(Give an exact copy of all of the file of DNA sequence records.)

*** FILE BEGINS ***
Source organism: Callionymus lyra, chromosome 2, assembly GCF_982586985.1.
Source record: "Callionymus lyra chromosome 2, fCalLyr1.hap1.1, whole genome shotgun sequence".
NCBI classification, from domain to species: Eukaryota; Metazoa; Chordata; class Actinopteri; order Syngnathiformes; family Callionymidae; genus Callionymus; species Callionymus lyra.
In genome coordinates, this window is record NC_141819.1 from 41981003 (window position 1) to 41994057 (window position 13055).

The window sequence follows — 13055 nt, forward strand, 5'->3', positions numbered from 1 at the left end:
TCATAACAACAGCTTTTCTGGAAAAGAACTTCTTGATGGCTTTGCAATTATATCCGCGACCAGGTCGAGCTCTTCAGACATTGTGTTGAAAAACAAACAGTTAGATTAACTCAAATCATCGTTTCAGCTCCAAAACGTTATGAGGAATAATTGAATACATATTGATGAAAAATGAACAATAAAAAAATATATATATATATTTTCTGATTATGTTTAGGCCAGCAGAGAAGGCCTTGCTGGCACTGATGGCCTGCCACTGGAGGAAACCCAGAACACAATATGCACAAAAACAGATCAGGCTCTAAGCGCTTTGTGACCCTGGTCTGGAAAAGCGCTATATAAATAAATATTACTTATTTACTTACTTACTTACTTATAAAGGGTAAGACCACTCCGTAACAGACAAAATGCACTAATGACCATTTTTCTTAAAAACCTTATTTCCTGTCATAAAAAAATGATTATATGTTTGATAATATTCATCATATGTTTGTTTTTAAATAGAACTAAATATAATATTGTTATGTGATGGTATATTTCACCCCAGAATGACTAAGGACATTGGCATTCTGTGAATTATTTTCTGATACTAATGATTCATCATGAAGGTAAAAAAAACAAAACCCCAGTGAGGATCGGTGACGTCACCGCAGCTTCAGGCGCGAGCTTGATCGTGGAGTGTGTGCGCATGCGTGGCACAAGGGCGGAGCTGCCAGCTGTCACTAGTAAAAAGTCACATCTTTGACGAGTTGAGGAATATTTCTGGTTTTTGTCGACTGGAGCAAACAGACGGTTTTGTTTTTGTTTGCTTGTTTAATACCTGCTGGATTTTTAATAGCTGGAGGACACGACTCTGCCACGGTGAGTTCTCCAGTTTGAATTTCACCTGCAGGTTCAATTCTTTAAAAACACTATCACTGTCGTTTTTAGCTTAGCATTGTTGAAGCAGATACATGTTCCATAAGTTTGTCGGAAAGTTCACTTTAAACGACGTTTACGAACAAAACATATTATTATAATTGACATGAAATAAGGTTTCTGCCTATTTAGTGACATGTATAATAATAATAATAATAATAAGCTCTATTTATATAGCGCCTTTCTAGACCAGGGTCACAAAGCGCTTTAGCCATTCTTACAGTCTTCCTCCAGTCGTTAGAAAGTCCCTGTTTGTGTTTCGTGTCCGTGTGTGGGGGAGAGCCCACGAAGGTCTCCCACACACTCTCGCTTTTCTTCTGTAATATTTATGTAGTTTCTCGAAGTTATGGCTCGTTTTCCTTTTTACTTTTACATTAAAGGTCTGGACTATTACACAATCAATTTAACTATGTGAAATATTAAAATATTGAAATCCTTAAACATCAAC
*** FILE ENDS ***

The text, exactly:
Source organism: Callionymus lyra, chromosome 2, assembly GCF_982586985.1.
Source record: "Callionymus lyra chromosome 2, fCalLyr1.hap1.1, whole genome shotgun sequence".
NCBI classification, from domain to species: Eukaryota; Metazoa; Chordata; class Actinopteri; order Syngnathiformes; family Callionymidae; genus Callionymus; species Callionymus lyra.
In genome coordinates, this window is record NC_141819.1 from 41981003 (window position 1) to 41994057 (window position 13055).

The window sequence follows — 13055 nt, forward strand, 5'->3', positions numbered from 1 at the left end:
TCATAACAACAGCTTTTCTGGAAAAGAACTTCTTGATGGCTTTGCAATTATATCCGCGACCAGGTCGAGCTCTTCAGACATTGTGTTGAAAAACAAACAGTTAGATTAACTCAAATCATCGTTTCAGCTCCAAAACGTTATGAGGAATAATTGAATACATATTGATGAAAAATGAACAATAAAAAAATATATATATATATTTTCTGATTATGTTTAGGCCAGCAGAGAAGGCCTTGCTGGCACTGATGGCCTGCCACTGGAGGAAACCCAGAACACAATATGCACAAAAACAGATCAGGCTCTAAGCGCTTTGTGACCCTGGTCTGGAAAAGCGCTATATAAATAAATATTACTTATTTACTTACTTACTTACTTATAAAGGGTAAGACCACTCCGTAACAGACAAAATGCACTAATGACCATTTTTCTTAAAAACCTTATTTCCTGTCATAAAAAAATGATTATATGTTTGATAATATTCATCATATGTTTGTTTTTAAATAGAACTAAATATAATATTGTTATGTGATGGTATATTTCACCCCAGAATGACTAAGGACATTGGCATTCTGTGAATTATTTTCTGATACTAATGATTCATCATGAAGGTAAAAAAAACAAAACCCCAGTGAGGATCGGTGACGTCACCGCAGCTTCAGGCGCGAGCTTGATCGTGGAGTGTGTGCGCATGCGTGGCACAAGGGCGGAGCTGCCAGCTGTCACTAGTAAAAAGTCACATCTTTGACGAGTTGAGGAATATTTCTGGTTTTTGTCGACTGGAGCAAACAGACGGTTTTGTTTTTGTTTGCTTGTTTAATACCTGCTGGATTTTTAATAGCTGGAGGACACGACTCTGCCACGGTGAGTTCTCCAGTTTGAATTTCACCTGCAGGTTCAATTCTTTAAAAACACTATCACTGTCGTTTTTAGCTTAGCATTGTTGAAGCAGATACATGTTCCATAAGTTTGTCGGAAAGTTCACTTTAAACGACGTTTACGAACAAAACATATTATTATAATTGACATGAAATAAGGTTTCTGCCTATTTAGTGACATGTATAATAATAATAATAATAATAAGCTCTATTTATATAGCGCCTTTCTAGACCAGGGTCACAAAGCGCTTTAGCCATTCTTACAGTCTTCCTCCAGTCGTTAGAAAGTCCCTGTTTGTGTTTCGTGTCCGTGTGTGGGGGAGAGCCCACGAAGGTCTCCCACACACTCTCGCTTTTCTTCTGTAATATTTATGTAGTTTCTCGAAGTTATGGCTCGTTTTCCTTTTTACTTTTACATTAAAGGTCTGGACTATTACACAATCAATTTAACTATGTGAAATATTAAAATATTGAAATCCTTAAACATCAAC